Näytä suppeat kuvailutiedot

dc.contributor.authorSaari, Susanna
dc.contributor.authorSundell, Janne
dc.contributor.authorHuitu, Otso
dc.contributor.authorHelander, Marjo
dc.contributor.authorKetoja, Elisa
dc.contributor.authorYlönen, Hannu
dc.contributor.authorSaikkonen, Kari
dc.date.accessioned2012-08-20T09:41:42Z
dc.date.available2012-08-20T09:41:42Z
dc.date.issued2010
dc.identifier.citationSaari, S., Sundell, J., Huitu, O., Helander, M., Ketoja, E., Ylönen, H., & Saikkonen, K. (2010). Fungal-Mediated Multitrophic Interactions - Do Grass Endophytes in Diet Protect Voles from Predators?. PLoS ONE 5(3): e9845. doi:10.1371/journal.pone.0009845
dc.identifier.urihttps://jyx.jyu.fi/handle/123456789/38314
dc.description.abstractPlant-associated micro-organisms such as mycotoxin-producing endophytes commonly have direct negative effects on herbivores. These effects may be carried over to natural enemies of the herbivores, but this has been rarely explored. We examined how feeding on Neotyphodium endophyte infected (E+) and endophyte free (E−) meadow ryegrass (Scherodonus pratensis) affects body mass, population size and mobility of sibling voles (Microtus levis), and whether the diet mediates the vulnerability of voles to least weasel (Mustela nivalis nivalis) predation. Because least weasels are known to be olfactory hunters, we also examined whether they are able to distinguish olfactory cues of voles fed on E+ and E− diets. Neither body mass of voles nor population size differed between diets. However, contrary to our prediction, least weasels preyed more often on voles fed with E− grass than on voles fed with E+ grass. The mobility of voles fed on E+ grass was reduced compared to voles fed on E− grass, but this effect was unrelated to risk of predation. Least weasels appeared unable to distinguish between excrement odours of voles between the two treatments. Our results suggest that consumption of endophytic grass is not directly deleterious to sibling voles. What's more, consumption of endophytes appears to be advantageous to voles by reducing risk of mammalian predation. Our study is thus the first to demonstrate an effect of plant-associated microbial symbionts on herbivore-predator interactions in vertebrate communities.fi
dc.language.isoeng
dc.publisherPublic Library of Science
dc.relation.ispartofseriesPLoS ONE
dc.subject.otherpetoriskifi
dc.subject.othermetsämyyräfi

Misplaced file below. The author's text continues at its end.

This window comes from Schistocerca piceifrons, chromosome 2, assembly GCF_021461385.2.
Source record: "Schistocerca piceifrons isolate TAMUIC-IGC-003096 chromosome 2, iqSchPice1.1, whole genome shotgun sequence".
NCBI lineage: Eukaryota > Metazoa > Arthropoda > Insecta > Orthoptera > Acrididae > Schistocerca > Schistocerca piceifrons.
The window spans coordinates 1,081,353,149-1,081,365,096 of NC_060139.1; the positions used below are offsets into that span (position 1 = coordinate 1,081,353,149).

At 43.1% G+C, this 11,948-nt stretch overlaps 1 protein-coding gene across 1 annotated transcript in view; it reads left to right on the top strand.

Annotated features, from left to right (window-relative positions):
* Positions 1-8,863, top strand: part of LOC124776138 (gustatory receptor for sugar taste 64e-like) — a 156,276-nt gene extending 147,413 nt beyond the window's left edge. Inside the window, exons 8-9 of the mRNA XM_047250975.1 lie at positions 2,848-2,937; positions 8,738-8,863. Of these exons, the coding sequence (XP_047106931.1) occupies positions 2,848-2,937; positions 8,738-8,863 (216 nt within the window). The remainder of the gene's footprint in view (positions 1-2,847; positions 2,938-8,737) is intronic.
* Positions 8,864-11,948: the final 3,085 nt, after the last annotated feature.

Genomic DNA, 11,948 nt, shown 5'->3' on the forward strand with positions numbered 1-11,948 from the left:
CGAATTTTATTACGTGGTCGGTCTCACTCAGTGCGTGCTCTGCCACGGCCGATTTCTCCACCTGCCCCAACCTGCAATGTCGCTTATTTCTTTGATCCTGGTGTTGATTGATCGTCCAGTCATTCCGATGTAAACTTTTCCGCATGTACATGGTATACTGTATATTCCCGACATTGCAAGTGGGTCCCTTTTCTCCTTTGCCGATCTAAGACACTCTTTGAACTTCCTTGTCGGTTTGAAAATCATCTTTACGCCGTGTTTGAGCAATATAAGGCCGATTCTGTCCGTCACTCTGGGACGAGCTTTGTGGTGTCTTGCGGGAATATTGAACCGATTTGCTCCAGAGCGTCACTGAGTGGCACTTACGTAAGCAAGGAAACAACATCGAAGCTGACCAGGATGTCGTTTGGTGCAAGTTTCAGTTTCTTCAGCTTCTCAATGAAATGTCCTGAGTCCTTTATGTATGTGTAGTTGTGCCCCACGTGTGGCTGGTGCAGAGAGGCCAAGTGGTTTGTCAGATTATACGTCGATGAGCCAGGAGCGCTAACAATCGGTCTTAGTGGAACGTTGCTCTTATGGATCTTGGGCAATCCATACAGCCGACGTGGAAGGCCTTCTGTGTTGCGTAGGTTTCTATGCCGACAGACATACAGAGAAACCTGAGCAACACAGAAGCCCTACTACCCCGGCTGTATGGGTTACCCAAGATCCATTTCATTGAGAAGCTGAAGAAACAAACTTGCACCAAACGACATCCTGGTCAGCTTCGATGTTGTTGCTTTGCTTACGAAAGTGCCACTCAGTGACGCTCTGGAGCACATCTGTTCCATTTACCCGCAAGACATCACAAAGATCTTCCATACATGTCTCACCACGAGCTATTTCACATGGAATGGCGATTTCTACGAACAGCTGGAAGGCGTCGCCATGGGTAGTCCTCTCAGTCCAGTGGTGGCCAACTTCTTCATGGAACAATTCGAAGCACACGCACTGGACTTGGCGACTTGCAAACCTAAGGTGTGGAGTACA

dc.subject.otherendofyytitfi
dc.subject.otherpredation riskfi
dc.subject.otherbank volefi
dc.subject.otherendophytesfi
dc.titleFungal-Mediated Multitrophic Interactions - Do Grass Endophytes in Diet Protect Voles from Predators?
dc.typeArticle
dc.identifier.urnURN:NBN:fi:jyu-201208202184
dc.contributor.laitosBio- ja ympäristötieteiden laitosfi
dc.contributor.laitosThe Department of Biological and Environmental Scienceen
dc.type.urihttp://purl.org/eprint/type/JournalArticle
dc.identifier.doidoi:10.1371/journal.pone.0009845
dc.type.coarjournal article
dc.description.reviewstatuspeerReviewed
dc.relation.issn1932-6203
dc.type.versionpublishedVersion
dc.rights.copyright© 2010 Saari et al. This is an open-access article distributed under the terms of the Creative Commons Attribution License, which permits unrestricted use, distribution, and reproduction in any medium, provided the original author and source are credited.
dc.rights.accesslevelopenAccessfi
dc.rights.urlhttps://creativecommons.org/licenses/by/3.0/


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Näytä suppeat kuvailutiedot

© 2010 Saari et al. This is an open-access article distributed under the terms of the Creative Commons Attribution License, which permits unrestricted use, distribution, and reproduction in any medium, provided the original author and source are credited.
Ellei muuten mainita, aineiston lisenssi on © 2010 Saari et al. This is an open-access article distributed under the terms of the Creative Commons Attribution License, which permits unrestricted use, distribution, and reproduction in any medium, provided the original author and source are credited.